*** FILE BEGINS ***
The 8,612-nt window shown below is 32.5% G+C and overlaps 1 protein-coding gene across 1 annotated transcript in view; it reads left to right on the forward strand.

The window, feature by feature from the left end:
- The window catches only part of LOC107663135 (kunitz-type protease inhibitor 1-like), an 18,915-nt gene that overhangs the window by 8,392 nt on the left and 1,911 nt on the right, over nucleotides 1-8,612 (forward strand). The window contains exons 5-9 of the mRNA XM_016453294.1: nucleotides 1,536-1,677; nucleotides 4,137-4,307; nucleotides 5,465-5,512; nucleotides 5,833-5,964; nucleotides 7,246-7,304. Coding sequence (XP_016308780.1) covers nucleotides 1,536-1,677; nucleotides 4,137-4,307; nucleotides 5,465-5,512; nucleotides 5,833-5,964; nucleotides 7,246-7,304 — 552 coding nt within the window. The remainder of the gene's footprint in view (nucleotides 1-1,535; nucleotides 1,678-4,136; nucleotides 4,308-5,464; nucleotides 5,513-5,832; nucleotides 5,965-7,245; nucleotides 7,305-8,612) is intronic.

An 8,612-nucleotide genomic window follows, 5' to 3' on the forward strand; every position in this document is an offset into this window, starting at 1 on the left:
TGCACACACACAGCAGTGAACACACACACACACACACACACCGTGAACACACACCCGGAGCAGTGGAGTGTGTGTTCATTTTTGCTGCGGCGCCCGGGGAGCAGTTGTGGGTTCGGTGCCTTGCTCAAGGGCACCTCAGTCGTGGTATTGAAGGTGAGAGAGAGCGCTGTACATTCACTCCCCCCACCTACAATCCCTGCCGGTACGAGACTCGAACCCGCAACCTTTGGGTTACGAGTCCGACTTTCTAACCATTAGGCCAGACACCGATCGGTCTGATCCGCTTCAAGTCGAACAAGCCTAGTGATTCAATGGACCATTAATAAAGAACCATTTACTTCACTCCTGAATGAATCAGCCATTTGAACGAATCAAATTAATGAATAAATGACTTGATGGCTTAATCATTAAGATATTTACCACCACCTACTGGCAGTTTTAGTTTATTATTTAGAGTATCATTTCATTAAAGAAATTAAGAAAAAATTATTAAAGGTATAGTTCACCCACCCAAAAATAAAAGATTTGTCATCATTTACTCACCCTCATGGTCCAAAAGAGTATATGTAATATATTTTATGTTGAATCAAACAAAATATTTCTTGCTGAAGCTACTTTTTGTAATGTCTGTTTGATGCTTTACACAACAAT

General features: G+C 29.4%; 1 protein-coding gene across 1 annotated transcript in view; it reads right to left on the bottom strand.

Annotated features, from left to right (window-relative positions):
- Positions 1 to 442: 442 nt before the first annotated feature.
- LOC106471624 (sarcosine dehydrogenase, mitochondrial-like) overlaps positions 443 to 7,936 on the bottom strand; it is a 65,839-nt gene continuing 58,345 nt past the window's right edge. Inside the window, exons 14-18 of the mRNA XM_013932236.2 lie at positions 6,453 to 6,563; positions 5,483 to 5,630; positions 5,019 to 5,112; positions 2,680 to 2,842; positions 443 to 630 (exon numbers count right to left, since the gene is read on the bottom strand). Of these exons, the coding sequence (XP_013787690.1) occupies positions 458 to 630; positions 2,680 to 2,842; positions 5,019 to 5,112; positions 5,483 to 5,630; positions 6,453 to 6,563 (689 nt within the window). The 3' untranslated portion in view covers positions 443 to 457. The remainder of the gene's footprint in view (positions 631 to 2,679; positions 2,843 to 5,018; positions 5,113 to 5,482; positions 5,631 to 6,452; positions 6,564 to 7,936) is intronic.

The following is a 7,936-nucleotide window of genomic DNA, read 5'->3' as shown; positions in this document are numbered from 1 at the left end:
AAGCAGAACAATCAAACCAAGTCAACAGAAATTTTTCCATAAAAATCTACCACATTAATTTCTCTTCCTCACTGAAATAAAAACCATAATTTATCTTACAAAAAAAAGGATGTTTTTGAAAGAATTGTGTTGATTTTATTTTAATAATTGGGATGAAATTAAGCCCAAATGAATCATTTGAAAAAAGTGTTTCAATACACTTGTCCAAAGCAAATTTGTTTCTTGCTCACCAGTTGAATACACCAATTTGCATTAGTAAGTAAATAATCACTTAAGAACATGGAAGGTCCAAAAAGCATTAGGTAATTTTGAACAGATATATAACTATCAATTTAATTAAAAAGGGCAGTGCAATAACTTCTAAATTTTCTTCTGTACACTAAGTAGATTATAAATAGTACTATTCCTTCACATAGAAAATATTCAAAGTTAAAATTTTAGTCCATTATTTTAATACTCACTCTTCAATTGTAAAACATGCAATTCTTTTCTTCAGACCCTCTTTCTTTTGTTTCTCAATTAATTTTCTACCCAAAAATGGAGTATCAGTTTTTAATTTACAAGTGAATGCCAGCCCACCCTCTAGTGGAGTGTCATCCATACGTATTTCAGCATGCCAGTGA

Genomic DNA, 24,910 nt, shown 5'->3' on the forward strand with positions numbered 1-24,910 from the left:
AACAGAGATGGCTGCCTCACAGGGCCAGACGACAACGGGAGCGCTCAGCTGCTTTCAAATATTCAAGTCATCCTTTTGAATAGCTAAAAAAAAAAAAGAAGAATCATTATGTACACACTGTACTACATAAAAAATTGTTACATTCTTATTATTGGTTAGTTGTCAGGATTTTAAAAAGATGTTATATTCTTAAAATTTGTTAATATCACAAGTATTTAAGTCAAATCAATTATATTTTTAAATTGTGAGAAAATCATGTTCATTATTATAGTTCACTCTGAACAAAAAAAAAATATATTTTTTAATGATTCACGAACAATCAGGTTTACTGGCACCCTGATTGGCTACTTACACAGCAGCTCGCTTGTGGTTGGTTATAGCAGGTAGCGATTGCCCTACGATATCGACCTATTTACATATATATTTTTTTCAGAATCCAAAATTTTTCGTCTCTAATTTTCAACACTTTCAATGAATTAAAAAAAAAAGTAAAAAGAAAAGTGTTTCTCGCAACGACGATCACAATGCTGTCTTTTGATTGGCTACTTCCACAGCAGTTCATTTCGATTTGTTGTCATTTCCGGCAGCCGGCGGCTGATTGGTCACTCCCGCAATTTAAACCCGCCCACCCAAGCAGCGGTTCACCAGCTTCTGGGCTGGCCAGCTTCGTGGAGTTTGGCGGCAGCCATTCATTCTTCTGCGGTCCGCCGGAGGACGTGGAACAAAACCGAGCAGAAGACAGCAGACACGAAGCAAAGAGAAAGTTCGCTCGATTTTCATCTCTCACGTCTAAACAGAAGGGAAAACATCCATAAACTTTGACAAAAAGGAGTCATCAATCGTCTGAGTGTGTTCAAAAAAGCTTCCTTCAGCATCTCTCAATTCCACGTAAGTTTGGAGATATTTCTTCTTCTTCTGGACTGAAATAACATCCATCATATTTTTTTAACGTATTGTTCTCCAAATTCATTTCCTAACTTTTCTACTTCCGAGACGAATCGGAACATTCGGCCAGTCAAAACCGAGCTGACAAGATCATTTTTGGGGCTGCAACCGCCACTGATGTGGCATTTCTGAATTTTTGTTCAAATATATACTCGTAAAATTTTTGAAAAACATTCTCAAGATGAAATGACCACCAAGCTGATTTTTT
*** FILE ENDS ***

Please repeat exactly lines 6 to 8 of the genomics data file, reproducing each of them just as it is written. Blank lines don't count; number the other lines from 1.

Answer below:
General features: G+C 29.4%; 1 protein-coding gene across 1 annotated transcript in view; it reads right to left on the bottom strand.

Annotated features, from left to right (window-relative positions):
- Positions 1 to 442: 442 nt before the first annotated feature.